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SwimTrek News

SwimTrek Beach Clean

By Laura Sajnog , 13 April, 2017

In 2016 Surfers Against Sewage had their most successful national beach clean. With 946 beaches cleans, 19,500 volunteers and 64 tonnes of marine litter being removed from the coastline. So when we at SwimTrek heard that they would be running another campaign this year, we jumped at the opportunity to be involved. With another bad winter of storms across the UK, our beaches up and down the coastlines have suffered. SwimTrek HQ is only meters from the coast, and with most of the office being regular sea swimmers, we are all passionate about keeping our beaches clean and safe.

So on the 9th April, SwimTrek HQ closed our offices for few hours, to begin our beach clean event. Heading down to our local beach (with bin bags and gloves in tow) we met a bunch of willing volunteers that had chosen to take time out of their day to help us. With the sun shining, sprits high we began walking along a 1km stretch of the beach, collecting rubbish.

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Now I am sure that I don’t need to go into full details about some of the items that we collected, but as a local I was shocked at the amount of rubbish we collected in such a small percentage of our coastline. Having worked as a beach lifeguard for 2 years I know that, that particular beach is mostly used by locals, and very rarely will you see a group of travellers/tourist hang out there. For me I see the beaches as a extension of my home and I treat it as such. Now; a fair amount of this rubbish was brought in from the sea. Such as abandoned fishing rope, pallets etc.. However there was also a vast amount of plastic bottles, paper cups, glass beer bottles and left over BBQ’s. Items that could have only been left by beach goers the from the previous days.

Here are some facts that may surprise you:

  • 4.5 trillion cigarette butts are dropped every year. It can take over 10 years for a cigarette butt to break down.
  • More than 320 sanitary items are found per mile of beach in the UK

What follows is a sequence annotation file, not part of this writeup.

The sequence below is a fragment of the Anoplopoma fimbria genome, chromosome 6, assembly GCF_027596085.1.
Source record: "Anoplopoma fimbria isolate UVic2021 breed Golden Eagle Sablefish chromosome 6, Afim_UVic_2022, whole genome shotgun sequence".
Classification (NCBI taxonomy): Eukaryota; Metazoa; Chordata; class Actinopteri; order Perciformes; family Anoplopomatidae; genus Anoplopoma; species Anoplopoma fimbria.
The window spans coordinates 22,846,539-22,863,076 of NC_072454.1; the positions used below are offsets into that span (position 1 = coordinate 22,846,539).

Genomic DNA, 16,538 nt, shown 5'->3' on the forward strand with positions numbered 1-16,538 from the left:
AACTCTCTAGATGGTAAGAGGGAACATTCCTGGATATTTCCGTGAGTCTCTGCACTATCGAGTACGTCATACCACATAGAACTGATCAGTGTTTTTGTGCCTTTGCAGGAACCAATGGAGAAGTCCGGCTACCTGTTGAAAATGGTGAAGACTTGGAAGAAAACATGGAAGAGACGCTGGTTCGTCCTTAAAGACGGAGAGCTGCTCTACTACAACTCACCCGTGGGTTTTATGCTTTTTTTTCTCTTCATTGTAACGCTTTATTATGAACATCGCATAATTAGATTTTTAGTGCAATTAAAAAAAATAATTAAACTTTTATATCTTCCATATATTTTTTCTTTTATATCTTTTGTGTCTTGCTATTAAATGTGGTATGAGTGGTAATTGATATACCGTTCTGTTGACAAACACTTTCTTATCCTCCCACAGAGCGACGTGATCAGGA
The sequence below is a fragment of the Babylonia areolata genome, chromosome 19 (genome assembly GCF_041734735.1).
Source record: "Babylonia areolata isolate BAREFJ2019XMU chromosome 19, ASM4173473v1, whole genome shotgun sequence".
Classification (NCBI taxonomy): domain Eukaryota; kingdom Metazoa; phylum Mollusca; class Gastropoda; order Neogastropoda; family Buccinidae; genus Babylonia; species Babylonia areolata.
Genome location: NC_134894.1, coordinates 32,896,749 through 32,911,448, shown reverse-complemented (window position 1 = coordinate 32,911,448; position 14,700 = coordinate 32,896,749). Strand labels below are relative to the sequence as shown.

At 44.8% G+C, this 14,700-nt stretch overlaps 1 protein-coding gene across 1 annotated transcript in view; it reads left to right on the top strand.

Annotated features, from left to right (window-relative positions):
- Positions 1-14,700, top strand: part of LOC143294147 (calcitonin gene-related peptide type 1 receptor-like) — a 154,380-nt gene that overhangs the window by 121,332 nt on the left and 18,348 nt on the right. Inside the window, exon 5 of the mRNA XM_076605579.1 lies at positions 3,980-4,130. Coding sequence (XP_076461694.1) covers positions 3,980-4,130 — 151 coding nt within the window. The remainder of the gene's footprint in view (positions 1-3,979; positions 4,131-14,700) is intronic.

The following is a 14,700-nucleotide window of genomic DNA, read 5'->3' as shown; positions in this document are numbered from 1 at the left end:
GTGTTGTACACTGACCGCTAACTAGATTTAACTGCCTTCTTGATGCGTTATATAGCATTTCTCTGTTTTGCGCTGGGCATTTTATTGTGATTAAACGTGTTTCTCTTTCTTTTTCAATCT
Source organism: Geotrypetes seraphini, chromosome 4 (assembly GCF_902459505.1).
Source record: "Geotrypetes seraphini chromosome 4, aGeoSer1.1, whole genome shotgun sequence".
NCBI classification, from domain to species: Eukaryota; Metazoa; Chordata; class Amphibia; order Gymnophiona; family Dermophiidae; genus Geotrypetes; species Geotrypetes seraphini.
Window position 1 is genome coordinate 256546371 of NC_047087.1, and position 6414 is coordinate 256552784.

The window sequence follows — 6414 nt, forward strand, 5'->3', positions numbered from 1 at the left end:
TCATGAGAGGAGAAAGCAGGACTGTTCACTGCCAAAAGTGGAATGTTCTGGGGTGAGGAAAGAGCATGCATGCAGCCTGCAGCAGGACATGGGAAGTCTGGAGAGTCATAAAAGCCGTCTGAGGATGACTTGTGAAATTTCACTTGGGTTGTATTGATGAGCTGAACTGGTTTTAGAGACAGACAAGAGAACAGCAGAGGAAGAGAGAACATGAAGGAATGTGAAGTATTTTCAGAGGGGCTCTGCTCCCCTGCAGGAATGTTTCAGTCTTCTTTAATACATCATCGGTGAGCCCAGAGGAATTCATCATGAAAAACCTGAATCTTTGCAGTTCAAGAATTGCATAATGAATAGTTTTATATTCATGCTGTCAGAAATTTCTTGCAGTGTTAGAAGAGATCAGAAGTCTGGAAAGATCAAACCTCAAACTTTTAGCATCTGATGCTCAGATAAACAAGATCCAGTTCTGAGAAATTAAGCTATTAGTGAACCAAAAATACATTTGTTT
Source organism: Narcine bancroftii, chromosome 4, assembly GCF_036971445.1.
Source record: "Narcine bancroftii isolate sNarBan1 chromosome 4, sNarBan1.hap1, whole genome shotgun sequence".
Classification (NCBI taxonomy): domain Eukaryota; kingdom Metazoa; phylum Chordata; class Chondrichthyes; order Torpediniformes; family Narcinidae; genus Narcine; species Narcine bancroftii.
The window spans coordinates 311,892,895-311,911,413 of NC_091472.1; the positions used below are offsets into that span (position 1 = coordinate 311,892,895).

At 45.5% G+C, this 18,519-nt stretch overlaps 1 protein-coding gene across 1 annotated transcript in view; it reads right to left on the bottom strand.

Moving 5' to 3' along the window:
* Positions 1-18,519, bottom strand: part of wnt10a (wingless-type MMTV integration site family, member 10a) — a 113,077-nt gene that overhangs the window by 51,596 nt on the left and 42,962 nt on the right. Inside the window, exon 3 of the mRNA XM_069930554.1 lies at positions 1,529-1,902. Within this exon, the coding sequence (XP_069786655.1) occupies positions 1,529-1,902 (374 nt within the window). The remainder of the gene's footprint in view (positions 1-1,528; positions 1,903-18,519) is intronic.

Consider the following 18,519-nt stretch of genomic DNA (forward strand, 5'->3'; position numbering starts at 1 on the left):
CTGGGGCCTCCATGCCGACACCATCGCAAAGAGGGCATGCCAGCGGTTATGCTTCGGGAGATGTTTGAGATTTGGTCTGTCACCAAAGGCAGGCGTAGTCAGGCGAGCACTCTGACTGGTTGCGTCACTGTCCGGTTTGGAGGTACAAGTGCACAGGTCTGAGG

• 99 plastic bottles were found per km of UK beach in 2015. It takes at least 450 years from a plastic bottle to break down
  • There has been a 140% increase in plastic litter since 1994.
  • 1 million sea birds are killed by plastic annually
  • 100,000 marine mammals and turtles are killed by marine litter annually
  • At least 267 marine species have suffered from contact with marine debris
  • 80% of marine debris comes from land based sources

Yes, these facts are quite surprising, however this is changeable. If everyone was to make small changes into their usual beach visit routine, we could make a huge impact. Such as picking up litter when you see it, choosing to use a reusable water bottles rather than a plastic one and lifelong carrier bags. These are just a couple of things, but when you think about it the options are endless, into making an overall large impact for our coastlines.

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Overall everyone that was involved on the day had a great time and it was very rewarding to know that we had made an impact to that beach, even if it was a small one. It was great to get to know each volunteer and why they chose to help out, and their dedication in keeping our beaches clean.

Beach cleans happen thought-out the UK during the year, if you are looking for a rewarding day out I would highly suggested signing up to one. Who would have thought picking up rubbish would have been such a fun afternoon out!

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